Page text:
UBB memorial meant to forever remember
Family and friends look at the memorial after the reveal.
July 29, 2012 ·
It’s been more than two years since an explosion ripped through a Raleigh County mine and killed 29 West Virginia coal miners at the Upper Big Branch. A miner’s memorial, meant to stand forever, memorializes the lives lost.
Traffic flowed steadily into the small town of Whitesville before the ceremony. The Upper Big Branch Monument sits along route three, where one lane of traffic was blocked during a formal dedication ceremony.
Visitors battled the rain until the clouds moved back for the ceremony. Emotions overflowed from several families as members of mine rescue teams from across the country pulled back the tarp to reveal the towering structure.
The 48-feet-long, 8-feet-tall monument is made of black granite, to represent coal. The top mimics an Appalachian Mountain Range. The towering structure is mostly polished except for silhouettes of 29 men. While several of the victims’ families wept, the rain also created a weeping effect in the shadows of the coal miners.
“This is not a tombstone,” designer Rob Dinsmore said. “This site is not a graveyard. This is an opportunity to learn not only about the rich heritage and long history of the coal industry in the state of West Virginia."
"It’s an opportunity to celebrate celebrate the natural beauty of this state and the great people who call it home. It’s an opportunity to remember. Remember the 29 men we lost April 5, 2010 but we’re also going to remember all of the coal miners that have sacrifices so much to keep their families fed this state a live and the lights of so many turned on. So ask you to please remember this is not a tombstone.”
The families of the victims sit in reserved seats surrounded by other community members, friends, and media outlets.
“It makes me feel real good," Gary Quarles said. "The people that have put this together I want to thank them, I think they’ve done a real good job."
Gary Quarles lost his son Gary Wayne Quarles.
“If we come down this way I’m sure we’ll stop every time and just look at it and walk around it," he said. "It makes me feel pretty good about what the people have done people have put so much money into it and the time that people have put in and I really appreciate what they’ve done. It’s really nice.”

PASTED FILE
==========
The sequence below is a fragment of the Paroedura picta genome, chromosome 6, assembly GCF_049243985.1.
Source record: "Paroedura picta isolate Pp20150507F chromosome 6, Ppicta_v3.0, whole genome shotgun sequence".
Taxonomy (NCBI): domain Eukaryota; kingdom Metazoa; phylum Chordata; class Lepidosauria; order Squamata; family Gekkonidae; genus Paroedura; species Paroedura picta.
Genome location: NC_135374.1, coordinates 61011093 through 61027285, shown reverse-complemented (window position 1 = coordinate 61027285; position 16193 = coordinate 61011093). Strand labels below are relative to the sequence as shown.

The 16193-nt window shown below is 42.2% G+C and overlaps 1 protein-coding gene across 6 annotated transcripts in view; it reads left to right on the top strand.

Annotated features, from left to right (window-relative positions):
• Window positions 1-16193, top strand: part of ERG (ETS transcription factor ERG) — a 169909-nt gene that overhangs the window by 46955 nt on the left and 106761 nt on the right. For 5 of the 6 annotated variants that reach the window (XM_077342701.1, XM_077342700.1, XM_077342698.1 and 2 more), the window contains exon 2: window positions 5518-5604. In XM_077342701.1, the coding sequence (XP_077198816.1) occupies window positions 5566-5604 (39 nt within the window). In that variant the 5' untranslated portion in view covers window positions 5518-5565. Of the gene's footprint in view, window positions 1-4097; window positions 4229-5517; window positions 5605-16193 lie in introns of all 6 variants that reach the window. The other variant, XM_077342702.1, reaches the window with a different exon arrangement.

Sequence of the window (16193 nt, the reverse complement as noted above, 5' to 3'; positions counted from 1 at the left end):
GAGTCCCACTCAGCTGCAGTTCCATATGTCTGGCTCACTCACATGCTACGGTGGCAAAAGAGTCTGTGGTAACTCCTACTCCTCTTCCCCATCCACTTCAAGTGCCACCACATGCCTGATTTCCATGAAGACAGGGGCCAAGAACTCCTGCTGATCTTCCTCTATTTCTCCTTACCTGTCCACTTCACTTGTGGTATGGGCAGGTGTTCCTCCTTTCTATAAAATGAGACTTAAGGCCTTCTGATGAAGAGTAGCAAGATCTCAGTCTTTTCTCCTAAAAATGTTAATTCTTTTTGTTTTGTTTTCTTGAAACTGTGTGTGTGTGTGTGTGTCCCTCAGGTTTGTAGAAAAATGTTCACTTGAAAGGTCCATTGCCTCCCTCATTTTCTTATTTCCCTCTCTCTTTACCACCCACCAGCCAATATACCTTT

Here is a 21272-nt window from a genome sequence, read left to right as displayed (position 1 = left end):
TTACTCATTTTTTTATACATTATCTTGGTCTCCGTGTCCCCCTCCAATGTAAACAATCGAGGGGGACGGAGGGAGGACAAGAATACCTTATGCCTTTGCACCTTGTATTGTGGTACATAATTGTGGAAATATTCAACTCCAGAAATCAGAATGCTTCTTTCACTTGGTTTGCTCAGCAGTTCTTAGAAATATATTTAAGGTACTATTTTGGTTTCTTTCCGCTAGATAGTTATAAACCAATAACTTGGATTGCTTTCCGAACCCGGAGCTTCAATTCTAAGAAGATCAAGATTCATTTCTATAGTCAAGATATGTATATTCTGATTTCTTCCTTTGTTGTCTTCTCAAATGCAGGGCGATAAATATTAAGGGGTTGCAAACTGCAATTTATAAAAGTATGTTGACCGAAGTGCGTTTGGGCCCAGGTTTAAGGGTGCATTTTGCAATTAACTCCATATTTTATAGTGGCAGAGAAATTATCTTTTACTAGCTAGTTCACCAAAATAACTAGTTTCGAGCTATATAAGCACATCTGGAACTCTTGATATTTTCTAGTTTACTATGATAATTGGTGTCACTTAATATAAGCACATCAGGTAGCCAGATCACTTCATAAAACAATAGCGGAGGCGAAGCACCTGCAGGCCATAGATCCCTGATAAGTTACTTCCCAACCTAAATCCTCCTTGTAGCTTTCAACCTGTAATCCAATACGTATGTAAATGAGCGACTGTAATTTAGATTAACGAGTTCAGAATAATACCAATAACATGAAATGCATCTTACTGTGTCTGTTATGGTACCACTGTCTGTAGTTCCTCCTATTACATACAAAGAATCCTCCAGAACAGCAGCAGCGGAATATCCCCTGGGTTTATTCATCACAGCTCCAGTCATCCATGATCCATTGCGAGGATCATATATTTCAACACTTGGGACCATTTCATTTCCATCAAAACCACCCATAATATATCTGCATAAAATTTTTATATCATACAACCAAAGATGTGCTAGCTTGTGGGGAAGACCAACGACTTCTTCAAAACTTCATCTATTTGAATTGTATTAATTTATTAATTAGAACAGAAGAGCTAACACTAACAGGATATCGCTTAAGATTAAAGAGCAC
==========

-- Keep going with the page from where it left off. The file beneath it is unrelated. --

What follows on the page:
Michelle McKinney lost her father Benny Willingham.
“It’s a sad moment but a happy one also,” she said. “Nothing will ever give us closure. We shouldn’t be here. It was uncalled for but it’s happened and I know he would want us to go on but it’s hard. It’s harder today than it has been the whole time.”
Clay Mullins lost his brother Rex Mullins.
“This is good it’s respectful for the men the community and everybody‘s giving them respect and honoring them but it’s not going to give us no closure,” he said.
“I don’t know if I’ll ever have closure but I think if we could get some laws passed that we could see that these 29 men did not die in vain if we can get some legislation passed to help the men and women that’s working now, that would give me some closure and to see someone go to jail for what happened.”
Mullins traveled with Gary Quarles and some other families to Washington D.C. to try and convince lawmakers to pass sweeping mine safety legislation.
"Today’s coal miners need to be protected so whatever thing is put in the law is a help and has got to help them," Quarles said.
Sen. Jay Rockefeller was among several politicians to speak at the memorial service. Last week the senator introduced the Robert C. Byrd Mine and Workplace Safety and Health Act for the third time.
"In this kind of a tragedy people have to be punished," Rockefeller said. "The miners were. The miners didn’t always have the freedom to keep the mine as safety as they wanted to that has to change."
This bill includes new provisions meant to address specific problems revealed after UBB such as "prohibiting mine operators from keeping two sets of safety books, strict penalties for unsafe ventilation changes, and limiting miners’ exposure dust to prevent black lung disease." More than 70 percent of the victims tested at UBB had signs of black lung disease.
Just as Sen. Rockefeller says he will continue to introduce sweeping legislation until it’s passed, Gary Quarles plans to push for new laws so his son’s death is not in vain.
"I’m not willing to give up," Quarles said. "I’m about like the Dixie Chicks song you know I’m not willing to make nice and I’m not ready to back down."